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, Paris, December 2007

Unexpected Power - Conflict and Change among Transnational Activists

The role of transnational non-governmental activism

Keywords: | | | | | | | Mexico | Latin America |

Ref.: Shareen Hertel, Ithaca, NY: Cornell University Press, 2006

Languages: English

Document type:  Book

The role of transnational non-governmental activism

This book is part of a new generation of research on the role of transnational non-governmental activism, which has moved beyond showing that non-state actors are a significant force in shaping global politics as well as domestic change. This new generation shares a few common traits, including a focus on internal conflicts within transnational campaigns, a desire to push beyond a distinction between norms and material interests, a growing awareness of so-called ‘new rights’ campaigns beyond traditional civil and political rights, and a shift of attention towards the agency of domestic activists at the ‘receiving end’ of transnational campaigns.

Two transnational campaigns

Hertel compares two transnational campaigns of the 1990s targeting child labour in Bangladesh and gender discrimination in the maquiladoras in Mexico. Theoretically, she relies on the language of framing and opportunity structure derived from traditional social movement theory as well as the more recent emphasis on mechanisms and processes as it has been promoted by Doug McAdam, Sidney Tarrow and Charles Tilly in their collaborative work Dynamics of Contention (Cambridge, UK: Cambridge University Press, 2001). Hertel argues that in the Bangladeshi case the mobilization was initiated by external actors (outside-in pattern) while in the Mexican case the campaign focused on changing behaviour in two nations at the same time (dual target pattern). At the core of the argument are choices made by domestic activists, which Hertel identifies following the contentious politics literature as mechanisms. In the case of Bangladesh, local groups chose a strategy of blocking the transnational campaign aimed at ending child labour because the campaign failed to provide viable educational or other alternatives for the children. In the Mexican case, local activists used a more reformist strategy of backdoor moves which ultimately allowed them to broaden the transnational campaign led by Human Rights Watch (HRW) to reflect a larger set of local needs. As HRW mobilized primarily around the issue of pregnancy tests as a case of gender discrimination in the workplace, local labour groups perceived the transnational focus to be too narrow and focused on the right to work and conditions in the workplace broadly defined.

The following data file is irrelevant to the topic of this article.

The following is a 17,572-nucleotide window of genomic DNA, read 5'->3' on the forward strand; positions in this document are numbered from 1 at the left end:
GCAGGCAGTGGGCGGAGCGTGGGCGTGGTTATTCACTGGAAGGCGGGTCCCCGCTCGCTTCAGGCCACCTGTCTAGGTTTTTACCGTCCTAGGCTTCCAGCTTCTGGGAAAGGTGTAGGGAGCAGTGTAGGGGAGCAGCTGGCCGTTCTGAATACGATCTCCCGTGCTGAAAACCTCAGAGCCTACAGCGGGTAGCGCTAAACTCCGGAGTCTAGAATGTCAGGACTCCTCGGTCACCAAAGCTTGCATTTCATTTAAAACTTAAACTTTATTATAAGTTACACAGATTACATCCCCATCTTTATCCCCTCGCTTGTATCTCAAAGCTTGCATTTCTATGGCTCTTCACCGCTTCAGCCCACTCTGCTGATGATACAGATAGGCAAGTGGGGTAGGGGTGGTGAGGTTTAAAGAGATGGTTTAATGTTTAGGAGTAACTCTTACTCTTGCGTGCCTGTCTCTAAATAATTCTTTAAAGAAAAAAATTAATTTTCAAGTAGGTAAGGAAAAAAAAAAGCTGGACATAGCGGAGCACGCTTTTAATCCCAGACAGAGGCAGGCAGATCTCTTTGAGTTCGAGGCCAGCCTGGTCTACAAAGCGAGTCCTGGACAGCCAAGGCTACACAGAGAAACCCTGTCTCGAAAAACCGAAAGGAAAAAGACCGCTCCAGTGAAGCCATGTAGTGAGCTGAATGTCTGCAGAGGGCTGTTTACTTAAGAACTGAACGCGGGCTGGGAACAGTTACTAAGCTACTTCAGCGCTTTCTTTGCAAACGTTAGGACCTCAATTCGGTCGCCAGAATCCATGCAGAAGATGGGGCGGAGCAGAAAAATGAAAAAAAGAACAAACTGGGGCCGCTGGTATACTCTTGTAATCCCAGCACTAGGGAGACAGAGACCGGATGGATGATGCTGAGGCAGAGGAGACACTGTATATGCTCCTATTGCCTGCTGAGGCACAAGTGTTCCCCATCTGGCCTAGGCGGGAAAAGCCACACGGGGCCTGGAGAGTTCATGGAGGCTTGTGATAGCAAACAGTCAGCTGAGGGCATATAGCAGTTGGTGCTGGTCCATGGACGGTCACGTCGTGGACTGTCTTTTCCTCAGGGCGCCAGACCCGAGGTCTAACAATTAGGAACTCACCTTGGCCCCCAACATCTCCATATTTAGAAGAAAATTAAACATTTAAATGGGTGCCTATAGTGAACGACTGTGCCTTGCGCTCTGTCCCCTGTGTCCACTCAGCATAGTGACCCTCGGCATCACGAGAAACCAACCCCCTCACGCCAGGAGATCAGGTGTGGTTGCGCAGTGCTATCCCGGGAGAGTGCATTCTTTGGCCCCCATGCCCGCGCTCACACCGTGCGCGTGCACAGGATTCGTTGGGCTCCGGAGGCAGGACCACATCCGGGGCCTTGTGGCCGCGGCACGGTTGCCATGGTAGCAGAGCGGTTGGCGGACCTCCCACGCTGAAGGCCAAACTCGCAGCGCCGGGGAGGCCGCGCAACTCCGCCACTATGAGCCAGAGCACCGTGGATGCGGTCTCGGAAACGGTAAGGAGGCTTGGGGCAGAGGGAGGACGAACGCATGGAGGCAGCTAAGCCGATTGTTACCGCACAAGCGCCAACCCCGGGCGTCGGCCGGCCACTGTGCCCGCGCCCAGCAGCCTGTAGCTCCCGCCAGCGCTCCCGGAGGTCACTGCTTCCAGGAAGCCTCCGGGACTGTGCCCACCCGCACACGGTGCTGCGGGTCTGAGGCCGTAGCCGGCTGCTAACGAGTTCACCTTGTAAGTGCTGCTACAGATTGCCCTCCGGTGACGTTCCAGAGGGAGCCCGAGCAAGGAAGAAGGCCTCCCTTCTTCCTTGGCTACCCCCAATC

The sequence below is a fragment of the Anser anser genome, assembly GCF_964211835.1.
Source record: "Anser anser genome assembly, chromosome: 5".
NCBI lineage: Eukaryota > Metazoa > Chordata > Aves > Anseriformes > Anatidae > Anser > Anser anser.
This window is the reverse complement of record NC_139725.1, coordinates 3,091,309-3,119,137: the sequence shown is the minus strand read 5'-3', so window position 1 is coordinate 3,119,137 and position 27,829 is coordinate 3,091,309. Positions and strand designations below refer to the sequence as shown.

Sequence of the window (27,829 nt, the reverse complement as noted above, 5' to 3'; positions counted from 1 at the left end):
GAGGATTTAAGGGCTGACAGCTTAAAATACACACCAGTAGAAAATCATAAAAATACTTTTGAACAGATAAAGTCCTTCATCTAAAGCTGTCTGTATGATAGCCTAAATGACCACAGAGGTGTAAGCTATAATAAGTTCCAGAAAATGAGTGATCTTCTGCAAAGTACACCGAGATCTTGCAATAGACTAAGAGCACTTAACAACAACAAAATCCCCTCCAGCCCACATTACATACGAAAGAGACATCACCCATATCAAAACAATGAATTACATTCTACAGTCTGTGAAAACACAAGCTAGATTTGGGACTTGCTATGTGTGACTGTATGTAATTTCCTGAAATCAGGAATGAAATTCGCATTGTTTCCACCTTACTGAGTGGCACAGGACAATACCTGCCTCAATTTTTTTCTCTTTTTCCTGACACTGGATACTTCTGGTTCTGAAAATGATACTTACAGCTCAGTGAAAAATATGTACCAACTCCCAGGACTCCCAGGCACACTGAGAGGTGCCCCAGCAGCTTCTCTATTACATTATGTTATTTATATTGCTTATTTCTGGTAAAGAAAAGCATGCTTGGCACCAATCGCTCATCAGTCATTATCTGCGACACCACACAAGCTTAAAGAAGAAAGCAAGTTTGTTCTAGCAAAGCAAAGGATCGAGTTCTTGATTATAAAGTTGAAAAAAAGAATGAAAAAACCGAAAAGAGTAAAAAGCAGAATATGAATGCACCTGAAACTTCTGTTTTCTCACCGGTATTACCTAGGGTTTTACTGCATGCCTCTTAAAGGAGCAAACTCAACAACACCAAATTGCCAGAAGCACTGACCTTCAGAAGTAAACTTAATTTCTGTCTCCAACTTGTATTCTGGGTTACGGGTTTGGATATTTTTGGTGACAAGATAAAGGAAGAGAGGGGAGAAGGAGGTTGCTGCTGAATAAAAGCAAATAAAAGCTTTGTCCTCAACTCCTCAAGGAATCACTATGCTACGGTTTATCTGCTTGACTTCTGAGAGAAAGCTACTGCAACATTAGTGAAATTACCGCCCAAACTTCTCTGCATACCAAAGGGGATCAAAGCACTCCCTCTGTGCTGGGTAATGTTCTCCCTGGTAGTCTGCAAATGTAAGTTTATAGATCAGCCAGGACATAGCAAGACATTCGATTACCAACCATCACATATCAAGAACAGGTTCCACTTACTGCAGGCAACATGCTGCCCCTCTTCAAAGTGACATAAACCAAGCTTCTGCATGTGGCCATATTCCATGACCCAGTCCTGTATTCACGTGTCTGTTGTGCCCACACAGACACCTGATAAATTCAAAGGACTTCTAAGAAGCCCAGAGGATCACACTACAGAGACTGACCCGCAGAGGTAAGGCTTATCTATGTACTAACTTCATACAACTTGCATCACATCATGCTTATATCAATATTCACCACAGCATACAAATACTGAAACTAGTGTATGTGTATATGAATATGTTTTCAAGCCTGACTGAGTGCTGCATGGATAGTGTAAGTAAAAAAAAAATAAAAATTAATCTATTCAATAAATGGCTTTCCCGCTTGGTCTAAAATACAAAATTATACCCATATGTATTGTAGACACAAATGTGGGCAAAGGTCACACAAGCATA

Six mechanisms of transnational contention

While Tarrow identifies six mechanisms of transnational contention (global issue framing, internalization, diffusion, scale shift, externalization, and coalition-forming), Hertel focuses only on two (blocking and backdoor moves) and argues that domestic activists pick one strategy over the other based on ‘(1) the manner in which the campaign emerges; (2) the nature of threats, if any, issued by the initiating « sender » of the campaign; and (3) the degree to which receiving-end activists share an interests with senders in the overall success of a campaign’. In Hertel’s words, dual target campaigns, non-threatening mobilization and a sincere effort to discuss and develop shared interests within a campaign will likely avoid resistance on the local level. While this framework provides some insights into the role and autonomy of local activists, it does not shed much light on the conditions under which those local groups succeed in changing the content and direction of a transnational campaign. Hertel’s focus on mechanisms distracts from systematic differences among local groups (e.g. based on domestic resources, popular support, or principles promoted) and the effects of the transnational discourse on each participant. The core claims of the book focus on the interactions within the networks driving those campaigns, but the evidence presented primarily states the policy positions taken by different groups within the campaigns. It is not clear if and how the participants in those networks interacted with one another and what each side took away from those instances of discourse among transnational activists.

The Mexican case

In this sense, the Mexican case seems less about backdoor moves designed to change a transnational campaign and more about how three different participants (Human Rights Watch, labour groups and feminist organizations) define a lowest common denominator to bring transnational pressure on a government and the garment industry. Human Rights Watch used its legitimacy and power to ‘crack the door open’ for the subsequent domestic mobilization. However, HRW never accepted the much broader local frames of the conflict and remained largely unaffected by the principles advanced by Mexican activists.

The Bangladesh campaign

Similarly, the campaign on child labour in Bangladesh turned only when new, principled actors (primarily from Europe) became involved and highlighted the likely dire human rights consequences of banning imports. Hence, Hertel succeeds in showing that local activists frequently have different interests and often more autonomy than assumed in the existing transnationalist literature. It remains to be seen if those local groups actually have the power to change the interests and principles advanced by powerful external groups and organizations.